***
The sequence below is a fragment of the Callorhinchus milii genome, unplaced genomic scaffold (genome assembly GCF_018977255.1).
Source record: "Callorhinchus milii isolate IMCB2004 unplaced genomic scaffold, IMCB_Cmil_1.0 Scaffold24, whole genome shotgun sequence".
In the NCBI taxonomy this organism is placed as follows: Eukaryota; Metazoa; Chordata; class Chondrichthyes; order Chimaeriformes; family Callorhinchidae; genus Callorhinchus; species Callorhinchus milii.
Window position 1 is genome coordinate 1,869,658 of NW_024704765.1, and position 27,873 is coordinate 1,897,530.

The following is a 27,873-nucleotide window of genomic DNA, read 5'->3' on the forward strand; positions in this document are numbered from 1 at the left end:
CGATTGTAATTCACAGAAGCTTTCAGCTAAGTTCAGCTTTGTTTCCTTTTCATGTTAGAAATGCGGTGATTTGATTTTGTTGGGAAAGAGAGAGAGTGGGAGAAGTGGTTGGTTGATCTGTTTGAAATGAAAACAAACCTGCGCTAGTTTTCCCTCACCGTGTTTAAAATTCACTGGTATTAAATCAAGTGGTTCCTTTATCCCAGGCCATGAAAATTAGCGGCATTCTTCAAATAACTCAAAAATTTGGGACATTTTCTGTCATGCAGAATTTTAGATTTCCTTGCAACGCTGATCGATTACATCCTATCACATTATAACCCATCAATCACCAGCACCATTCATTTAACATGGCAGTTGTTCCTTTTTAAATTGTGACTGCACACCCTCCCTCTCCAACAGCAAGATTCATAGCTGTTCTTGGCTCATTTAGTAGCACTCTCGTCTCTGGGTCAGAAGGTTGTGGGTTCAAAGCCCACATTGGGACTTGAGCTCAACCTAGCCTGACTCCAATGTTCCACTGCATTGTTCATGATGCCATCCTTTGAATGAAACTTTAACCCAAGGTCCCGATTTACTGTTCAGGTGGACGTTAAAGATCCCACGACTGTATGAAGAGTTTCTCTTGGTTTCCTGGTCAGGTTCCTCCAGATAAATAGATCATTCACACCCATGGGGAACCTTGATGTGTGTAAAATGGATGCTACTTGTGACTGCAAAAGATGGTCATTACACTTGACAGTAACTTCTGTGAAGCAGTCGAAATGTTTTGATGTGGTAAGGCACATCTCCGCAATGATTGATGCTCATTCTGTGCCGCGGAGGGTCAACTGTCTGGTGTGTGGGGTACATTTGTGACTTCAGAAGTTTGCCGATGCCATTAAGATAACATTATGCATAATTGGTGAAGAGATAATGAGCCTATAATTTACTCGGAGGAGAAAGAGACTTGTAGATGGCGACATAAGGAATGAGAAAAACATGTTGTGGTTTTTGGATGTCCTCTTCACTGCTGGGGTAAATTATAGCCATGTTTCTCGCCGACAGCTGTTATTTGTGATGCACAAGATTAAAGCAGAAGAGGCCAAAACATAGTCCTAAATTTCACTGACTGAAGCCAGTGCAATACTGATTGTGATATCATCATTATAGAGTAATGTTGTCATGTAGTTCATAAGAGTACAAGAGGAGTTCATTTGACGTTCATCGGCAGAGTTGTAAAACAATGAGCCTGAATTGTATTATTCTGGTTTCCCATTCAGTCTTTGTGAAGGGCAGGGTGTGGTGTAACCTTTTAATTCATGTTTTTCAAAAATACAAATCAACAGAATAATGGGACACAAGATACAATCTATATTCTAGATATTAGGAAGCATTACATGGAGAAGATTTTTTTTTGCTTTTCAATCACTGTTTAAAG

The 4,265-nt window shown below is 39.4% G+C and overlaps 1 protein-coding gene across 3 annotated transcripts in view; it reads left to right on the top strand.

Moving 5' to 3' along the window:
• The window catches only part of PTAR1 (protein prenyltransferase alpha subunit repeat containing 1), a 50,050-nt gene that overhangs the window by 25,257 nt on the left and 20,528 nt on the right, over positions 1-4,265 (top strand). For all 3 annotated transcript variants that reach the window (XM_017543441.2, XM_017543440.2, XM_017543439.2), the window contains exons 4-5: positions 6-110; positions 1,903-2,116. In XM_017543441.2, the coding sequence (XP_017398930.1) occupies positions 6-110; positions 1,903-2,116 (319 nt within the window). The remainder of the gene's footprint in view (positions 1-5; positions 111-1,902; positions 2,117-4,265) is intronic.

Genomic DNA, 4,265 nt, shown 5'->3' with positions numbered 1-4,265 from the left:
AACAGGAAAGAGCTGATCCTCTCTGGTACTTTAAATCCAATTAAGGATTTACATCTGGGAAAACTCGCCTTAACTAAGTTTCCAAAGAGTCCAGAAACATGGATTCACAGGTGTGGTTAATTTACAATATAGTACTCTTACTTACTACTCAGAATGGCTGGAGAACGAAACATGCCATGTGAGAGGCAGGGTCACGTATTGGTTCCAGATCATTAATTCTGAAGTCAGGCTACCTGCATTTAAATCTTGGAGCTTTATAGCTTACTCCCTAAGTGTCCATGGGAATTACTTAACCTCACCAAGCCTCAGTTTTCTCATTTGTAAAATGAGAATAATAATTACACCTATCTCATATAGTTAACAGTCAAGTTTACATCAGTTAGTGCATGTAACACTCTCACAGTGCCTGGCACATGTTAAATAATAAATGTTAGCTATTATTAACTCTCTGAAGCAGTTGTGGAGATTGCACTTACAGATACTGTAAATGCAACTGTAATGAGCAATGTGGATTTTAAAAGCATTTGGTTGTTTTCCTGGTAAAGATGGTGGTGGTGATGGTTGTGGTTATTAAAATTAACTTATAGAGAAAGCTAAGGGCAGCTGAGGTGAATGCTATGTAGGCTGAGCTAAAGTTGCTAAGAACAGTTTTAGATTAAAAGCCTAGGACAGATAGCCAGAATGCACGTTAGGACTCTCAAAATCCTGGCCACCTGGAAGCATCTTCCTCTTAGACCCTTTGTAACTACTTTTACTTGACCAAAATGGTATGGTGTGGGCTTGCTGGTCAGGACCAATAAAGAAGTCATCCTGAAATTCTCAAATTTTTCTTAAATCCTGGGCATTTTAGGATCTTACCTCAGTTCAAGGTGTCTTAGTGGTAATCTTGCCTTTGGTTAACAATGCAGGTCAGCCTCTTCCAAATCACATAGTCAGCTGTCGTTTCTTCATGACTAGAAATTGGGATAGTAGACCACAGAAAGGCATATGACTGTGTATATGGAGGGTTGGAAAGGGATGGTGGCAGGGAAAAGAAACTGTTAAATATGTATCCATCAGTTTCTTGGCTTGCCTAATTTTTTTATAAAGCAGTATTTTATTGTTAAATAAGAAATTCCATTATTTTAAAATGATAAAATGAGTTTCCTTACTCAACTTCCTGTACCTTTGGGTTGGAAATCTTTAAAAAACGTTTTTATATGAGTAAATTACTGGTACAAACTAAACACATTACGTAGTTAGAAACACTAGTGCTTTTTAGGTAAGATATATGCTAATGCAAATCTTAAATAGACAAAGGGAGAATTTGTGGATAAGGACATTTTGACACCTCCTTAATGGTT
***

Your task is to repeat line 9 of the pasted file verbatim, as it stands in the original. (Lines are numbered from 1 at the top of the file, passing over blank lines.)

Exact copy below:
• The window catches only part of PTAR1 (protein prenyltransferase alpha subunit repeat containing 1), a 50,050-nt gene that overhangs the window by 25,257 nt on the left and 20,528 nt on the right, over positions 1-4,265 (top strand). For all 3 annotated transcript variants that reach the window (XM_017543441.2, XM_017543440.2, XM_017543439.2), the window contains exons 4-5: positions 6-110; positions 1,903-2,116. In XM_017543441.2, the coding sequence (XP_017398930.1) occupies positions 6-110; positions 1,903-2,116 (319 nt within the window). The remainder of the gene's footprint in view (positions 1-5; positions 111-1,902; positions 2,117-4,265) is intronic.